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Walsworth Obtains Favorable Appellate Ruling: Arbitration Agreements Cannot Be Defeated by the ‘I Don’t Recall Signing’ Defense

Attorney: Laurie E. Sherwood, Mary Watson Fisher | Published 2.2.23

Walsworth partners, Laurie Sherwood and Mary Watson Fisher recently obtained a favorable ruling in a published decision from Division Four of the First District Court of Appeal, on the enforceability of an arbitration agreement in the context of claims brought by three former employees of Walsworth’s client, a large automobile group with dealerships in California, Nevada, and Arizona.

Three of the client’s employees sued based on a number of theories arising from their employment including race, national origin, and disability discrimination and harassment, retaliation for seeking leave under the Family Medical Leave Act and the California Family Rights Act, and allegations of wage and hour violations.

Walsworth’s client moved to sever plaintiffs’ claims and compel arbitration. Plaintiffs opposed the motion with three, nearly identical declarations stating they did not recall signing the arbitration agreements. Plaintiffs also claimed that the arbitration agreements, which were included in a stack of documents that they were rushed to sign, were procedurally and substantively unconscionable.

The trial court sided with plaintiffs and denied the motion. The trial court also ordered Walsworth’s client to pay the attorneys’ fees plaintiffs incurred in opposing the motion. Walsworth, on behalf of the client, appealed the ruling.

On January 19, 2023, the Court of Appeal reversed the trial court’s ruling in its entirety. Significantly, the Court found that plaintiffs admitted they signed the arbitration agreements. Moreover, the fact that plaintiffs claimed they did not remember signing them was insufficient to dispute their signatures were not authentic. In reaching this decision, the Court distinguished handwritten signatures on arbitration agreements to electronic signatures. With electronic signatures, the Court noted that “the individual’s inability to recall signing electronically may reasonably be regarded as evidence that the person did not do so.” In contrast, the Court emphasized that “an individual is capable of recognizing his or her own personal signature.” Thus, the Court of Appeal concluded, “[i]f the individual does not deny that the handwritten personal signature is his or her own, that person’s failure to remember signing is of little or no consequence.”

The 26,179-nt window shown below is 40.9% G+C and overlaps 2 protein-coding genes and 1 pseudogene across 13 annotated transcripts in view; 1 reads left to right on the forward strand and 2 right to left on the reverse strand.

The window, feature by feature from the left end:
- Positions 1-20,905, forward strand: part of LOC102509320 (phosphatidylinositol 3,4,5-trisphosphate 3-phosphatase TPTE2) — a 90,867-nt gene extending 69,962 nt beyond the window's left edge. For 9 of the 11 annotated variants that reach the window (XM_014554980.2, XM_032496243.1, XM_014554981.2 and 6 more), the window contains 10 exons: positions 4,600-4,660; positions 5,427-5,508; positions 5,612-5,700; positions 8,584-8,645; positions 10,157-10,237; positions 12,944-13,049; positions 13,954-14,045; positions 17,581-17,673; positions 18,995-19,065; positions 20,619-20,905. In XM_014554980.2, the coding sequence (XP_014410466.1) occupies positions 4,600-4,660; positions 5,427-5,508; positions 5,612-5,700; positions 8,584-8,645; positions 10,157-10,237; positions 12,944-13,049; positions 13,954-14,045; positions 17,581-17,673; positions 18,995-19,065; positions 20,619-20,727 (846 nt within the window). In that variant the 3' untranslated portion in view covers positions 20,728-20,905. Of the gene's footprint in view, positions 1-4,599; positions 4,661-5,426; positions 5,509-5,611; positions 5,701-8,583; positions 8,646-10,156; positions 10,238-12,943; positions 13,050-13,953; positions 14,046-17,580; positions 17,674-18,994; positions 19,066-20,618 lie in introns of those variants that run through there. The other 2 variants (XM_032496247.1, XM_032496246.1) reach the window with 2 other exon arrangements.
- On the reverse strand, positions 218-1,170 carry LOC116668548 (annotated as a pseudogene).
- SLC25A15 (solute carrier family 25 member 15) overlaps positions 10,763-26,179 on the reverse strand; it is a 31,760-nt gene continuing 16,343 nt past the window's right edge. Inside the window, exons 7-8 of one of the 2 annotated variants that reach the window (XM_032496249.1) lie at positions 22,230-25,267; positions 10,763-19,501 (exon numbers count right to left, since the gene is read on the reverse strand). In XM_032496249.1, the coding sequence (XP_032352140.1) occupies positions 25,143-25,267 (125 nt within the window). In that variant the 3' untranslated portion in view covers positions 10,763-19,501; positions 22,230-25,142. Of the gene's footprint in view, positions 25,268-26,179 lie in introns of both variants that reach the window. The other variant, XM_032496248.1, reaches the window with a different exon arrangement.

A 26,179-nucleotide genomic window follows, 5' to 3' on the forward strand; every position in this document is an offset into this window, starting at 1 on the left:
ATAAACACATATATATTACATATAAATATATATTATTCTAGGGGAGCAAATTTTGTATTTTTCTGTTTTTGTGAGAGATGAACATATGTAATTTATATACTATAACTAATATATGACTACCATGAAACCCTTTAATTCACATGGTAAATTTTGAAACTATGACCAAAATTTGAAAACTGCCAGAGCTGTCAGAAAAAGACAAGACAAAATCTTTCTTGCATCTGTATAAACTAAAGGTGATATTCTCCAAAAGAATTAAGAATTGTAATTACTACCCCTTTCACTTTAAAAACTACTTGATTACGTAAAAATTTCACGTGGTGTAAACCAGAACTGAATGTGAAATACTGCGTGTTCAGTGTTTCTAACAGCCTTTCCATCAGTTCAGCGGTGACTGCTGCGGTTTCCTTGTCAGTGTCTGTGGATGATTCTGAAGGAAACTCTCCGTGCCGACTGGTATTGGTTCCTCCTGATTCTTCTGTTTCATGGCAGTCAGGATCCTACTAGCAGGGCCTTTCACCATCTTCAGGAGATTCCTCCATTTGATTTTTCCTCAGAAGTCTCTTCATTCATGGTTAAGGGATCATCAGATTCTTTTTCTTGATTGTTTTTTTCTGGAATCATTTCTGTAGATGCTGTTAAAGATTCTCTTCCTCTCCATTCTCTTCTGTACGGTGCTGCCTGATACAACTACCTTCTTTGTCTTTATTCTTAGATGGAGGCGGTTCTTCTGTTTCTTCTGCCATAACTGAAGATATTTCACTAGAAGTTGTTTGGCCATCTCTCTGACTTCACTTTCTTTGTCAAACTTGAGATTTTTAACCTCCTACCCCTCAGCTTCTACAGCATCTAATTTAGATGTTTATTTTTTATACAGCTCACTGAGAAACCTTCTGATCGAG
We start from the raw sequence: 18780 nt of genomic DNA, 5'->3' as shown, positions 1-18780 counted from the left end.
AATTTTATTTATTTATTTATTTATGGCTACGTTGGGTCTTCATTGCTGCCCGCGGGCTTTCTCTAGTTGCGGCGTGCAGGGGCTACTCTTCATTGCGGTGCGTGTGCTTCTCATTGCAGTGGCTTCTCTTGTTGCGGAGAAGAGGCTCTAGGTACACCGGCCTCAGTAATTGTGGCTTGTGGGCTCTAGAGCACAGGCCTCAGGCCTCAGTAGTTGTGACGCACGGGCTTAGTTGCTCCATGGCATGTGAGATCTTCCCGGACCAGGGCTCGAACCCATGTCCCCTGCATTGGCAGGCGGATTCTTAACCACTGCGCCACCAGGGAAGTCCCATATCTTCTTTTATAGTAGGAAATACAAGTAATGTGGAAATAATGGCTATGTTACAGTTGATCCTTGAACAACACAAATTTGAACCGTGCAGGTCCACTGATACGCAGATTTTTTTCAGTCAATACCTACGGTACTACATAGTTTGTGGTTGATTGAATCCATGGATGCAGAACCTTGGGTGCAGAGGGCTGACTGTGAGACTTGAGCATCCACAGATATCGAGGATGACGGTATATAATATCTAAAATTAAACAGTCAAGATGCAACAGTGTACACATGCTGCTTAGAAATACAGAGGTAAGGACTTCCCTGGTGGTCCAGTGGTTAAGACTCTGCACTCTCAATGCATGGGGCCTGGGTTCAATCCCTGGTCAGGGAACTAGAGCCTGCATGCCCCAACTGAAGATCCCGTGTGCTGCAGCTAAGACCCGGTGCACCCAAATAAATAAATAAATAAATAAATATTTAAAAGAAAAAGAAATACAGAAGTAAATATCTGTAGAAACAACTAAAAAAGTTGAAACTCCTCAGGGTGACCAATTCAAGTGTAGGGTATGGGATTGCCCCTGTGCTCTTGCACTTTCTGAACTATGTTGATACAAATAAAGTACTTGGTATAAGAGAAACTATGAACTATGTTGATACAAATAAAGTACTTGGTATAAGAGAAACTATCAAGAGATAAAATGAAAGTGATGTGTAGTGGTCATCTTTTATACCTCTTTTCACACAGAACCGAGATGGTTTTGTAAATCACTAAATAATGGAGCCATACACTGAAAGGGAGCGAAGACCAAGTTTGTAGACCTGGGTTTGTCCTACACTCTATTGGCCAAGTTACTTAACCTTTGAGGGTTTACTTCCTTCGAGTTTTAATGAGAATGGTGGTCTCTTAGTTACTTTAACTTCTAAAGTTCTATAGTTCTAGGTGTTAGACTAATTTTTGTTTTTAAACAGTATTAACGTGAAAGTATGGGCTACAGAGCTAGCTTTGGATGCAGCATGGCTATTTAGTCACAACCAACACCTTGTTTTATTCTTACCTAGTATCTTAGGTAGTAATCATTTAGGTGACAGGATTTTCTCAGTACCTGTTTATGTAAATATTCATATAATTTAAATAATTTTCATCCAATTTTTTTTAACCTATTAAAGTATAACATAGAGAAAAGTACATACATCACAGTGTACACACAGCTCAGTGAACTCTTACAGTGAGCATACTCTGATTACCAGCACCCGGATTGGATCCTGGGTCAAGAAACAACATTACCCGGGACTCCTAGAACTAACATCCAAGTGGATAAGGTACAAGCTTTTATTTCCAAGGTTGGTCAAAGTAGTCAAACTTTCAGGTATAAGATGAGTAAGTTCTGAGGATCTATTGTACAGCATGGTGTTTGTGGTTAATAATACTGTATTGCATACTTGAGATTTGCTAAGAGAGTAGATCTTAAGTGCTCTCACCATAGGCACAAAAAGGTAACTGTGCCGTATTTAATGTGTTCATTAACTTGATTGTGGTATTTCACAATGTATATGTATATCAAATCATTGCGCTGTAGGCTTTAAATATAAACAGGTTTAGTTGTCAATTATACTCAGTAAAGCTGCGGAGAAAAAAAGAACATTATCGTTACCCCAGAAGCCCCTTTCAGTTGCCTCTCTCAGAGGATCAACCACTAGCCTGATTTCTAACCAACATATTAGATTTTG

The Court then turned to the issue of plaintiffs’ allegations that the arbitration agreements were unconscionable. The trial court held that the agreements were substantively unconscionable because they invoked the Federal Arbitration Act (“FAA”). However, the Court of Appeal disagreed, ruling that the FAA does not “displace the substantive law of California … that applies to the resolution of disputes subject to arbitration under an agreement governed by the FAA.”

One of the key takeaways from this decision is the importance of obtaining handwritten signatures, as opposed to electronic signatures, on arbitration agreements and other important documents that employers require their employees to sign. The Court clearly indicated in its decision that it will be an uphill battle for an employee to dispute the authenticity of their own handwritten signatures unless they claim it was forged. On the other hand, the Court suggests, in dicta, that an employee may satisfy their burden of disputing the authenticity of an electronic signature by simply saying they not remember signing it.

Walsworth would like to congratulate Ms. Sherwood, Ms. Watson Fisher, and members of its staff for their exceptional work on this case. For more information or specific guidance, please contact Laurie Sherwood or Mary Watson Fisher.